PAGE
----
Althea: Besides, if a super-duper mind created the universe, why would it resemble our traditional concepts of God? It would have to be an incredible information-processing system with the power to shape matter, but look at all the ways that a matter-shaping mind might not be godlike. It might not be conscious. It might have no emotions, and no sense of right and wrong. It might be unaware of (or uninterested in) Homo sapiens. It might not be eternal, and in fact it might not even exist anymore. “It” might be several different entities, working together. Its attention might even be focused on some other universe, and our cosmos might be an accidental by-product of what it’s doing “over there.”

Theodore: Regardless, when I try to think about the universe reasonably, I reject the idea of existence without an intelligent cause. To me that is nonsense, pure and simple. If I am going to use my own reason, I can’t ignore what my reason is telling me.

Agnes: Theodore, I agree with you that there is evidence of intelligent design. I do find that intriguing, and I’d like to believe that it proves there is a god. But I agree with Althea that if we claim that the world had a cause, and call that cause God, we are only substituting one puzzle for another. Why not just assume that the world has no cause? Some physicists, such as Stephen Hawking, say that a causeless cosmos makes excellent sense. It seems backwards to drag in a mysterious extra entity in order to solve a mystery. Something must exist for no reason, either God or the cosmos.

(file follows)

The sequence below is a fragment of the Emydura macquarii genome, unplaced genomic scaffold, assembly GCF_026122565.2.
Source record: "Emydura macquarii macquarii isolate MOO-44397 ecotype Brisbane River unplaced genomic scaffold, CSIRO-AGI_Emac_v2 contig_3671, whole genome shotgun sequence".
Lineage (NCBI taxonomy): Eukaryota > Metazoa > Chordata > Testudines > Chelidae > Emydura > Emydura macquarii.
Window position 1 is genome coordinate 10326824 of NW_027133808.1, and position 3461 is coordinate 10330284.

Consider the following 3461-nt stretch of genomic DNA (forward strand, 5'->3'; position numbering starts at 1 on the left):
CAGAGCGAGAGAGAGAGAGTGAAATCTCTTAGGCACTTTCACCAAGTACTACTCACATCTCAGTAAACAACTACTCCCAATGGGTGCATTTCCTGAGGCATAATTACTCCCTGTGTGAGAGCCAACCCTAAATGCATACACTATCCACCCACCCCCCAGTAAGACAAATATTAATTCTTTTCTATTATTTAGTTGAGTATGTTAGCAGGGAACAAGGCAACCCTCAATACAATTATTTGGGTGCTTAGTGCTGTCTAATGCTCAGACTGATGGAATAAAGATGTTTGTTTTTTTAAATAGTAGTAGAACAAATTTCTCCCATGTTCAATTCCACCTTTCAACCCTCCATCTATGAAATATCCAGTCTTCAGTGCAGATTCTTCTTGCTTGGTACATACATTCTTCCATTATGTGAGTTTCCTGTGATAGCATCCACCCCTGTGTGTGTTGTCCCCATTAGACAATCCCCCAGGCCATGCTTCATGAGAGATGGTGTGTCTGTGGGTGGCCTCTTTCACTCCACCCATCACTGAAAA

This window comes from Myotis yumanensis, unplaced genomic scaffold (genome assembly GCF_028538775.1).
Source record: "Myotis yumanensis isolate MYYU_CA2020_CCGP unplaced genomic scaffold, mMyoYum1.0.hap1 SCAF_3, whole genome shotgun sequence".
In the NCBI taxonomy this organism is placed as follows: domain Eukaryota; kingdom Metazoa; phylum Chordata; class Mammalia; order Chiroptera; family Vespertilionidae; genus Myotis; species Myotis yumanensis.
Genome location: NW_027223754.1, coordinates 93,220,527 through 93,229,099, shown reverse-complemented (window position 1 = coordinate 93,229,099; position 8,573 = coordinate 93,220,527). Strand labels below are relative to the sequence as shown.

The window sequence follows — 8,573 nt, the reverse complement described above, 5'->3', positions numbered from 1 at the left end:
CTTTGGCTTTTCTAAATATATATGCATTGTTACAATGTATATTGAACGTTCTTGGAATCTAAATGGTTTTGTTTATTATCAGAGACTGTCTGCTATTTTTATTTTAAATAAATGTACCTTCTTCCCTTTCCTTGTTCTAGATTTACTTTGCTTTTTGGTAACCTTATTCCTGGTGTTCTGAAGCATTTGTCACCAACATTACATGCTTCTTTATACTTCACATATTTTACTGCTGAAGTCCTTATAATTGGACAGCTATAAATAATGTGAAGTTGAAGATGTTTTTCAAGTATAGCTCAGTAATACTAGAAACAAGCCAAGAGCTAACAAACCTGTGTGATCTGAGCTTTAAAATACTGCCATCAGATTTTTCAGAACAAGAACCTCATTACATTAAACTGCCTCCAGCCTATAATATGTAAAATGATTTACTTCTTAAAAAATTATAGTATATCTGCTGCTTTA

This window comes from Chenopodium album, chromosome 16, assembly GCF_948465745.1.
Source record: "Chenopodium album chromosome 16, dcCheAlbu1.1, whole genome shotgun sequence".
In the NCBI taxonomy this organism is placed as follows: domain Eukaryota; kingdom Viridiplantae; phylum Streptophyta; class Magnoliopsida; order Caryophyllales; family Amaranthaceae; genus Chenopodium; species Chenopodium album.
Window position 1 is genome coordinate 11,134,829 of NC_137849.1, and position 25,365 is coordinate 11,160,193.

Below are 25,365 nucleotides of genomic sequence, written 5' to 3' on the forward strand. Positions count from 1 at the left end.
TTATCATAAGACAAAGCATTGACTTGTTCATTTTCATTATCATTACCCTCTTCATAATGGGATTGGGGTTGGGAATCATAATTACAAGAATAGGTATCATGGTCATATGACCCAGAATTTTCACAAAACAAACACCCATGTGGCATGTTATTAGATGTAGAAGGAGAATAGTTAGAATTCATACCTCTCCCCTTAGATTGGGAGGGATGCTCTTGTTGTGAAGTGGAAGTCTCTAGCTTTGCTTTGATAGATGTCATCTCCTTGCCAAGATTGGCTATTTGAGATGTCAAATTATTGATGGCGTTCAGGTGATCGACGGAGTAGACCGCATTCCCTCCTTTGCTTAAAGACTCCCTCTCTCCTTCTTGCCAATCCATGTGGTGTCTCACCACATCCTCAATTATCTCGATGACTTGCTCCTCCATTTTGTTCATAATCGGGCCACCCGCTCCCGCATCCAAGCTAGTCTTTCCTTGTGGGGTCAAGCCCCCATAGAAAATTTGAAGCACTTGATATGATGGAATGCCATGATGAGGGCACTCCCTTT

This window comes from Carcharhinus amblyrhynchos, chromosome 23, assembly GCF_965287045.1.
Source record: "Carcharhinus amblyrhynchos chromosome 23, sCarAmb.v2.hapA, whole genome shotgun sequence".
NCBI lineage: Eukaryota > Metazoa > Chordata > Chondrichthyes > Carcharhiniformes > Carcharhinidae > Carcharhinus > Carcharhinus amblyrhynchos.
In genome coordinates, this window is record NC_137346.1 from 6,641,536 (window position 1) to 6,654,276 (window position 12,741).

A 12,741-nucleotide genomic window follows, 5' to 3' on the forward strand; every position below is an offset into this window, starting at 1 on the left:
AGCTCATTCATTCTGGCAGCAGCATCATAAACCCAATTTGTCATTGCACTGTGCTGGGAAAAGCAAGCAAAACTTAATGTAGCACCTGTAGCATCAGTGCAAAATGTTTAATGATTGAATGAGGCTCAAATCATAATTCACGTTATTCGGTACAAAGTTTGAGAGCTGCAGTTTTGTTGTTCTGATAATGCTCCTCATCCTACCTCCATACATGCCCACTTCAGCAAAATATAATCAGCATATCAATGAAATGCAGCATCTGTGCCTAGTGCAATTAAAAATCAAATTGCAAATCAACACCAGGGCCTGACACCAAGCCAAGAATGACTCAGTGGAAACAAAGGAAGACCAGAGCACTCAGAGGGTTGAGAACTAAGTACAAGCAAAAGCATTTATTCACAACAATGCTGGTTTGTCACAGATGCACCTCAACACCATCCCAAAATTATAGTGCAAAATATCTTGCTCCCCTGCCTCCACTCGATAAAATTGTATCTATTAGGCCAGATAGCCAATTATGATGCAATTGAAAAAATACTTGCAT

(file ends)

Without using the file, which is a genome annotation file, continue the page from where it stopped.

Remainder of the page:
Reviewing this discussion, which statements felt right to you? Which ones seemed far-fetched? What comments sounded reasonable even though they contradicted what you tend to believe? The controversy about how the cosmos began is a classic example of the way people can look at similar data and reach diametrically opposite conclusions. (From Bridging the God Gap, pp. 108-110, boldface type added.)

Roger Christan Schriner

For my main web site, click http://www.schrinerbooksandblogs.com

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Trey Medley on NOMA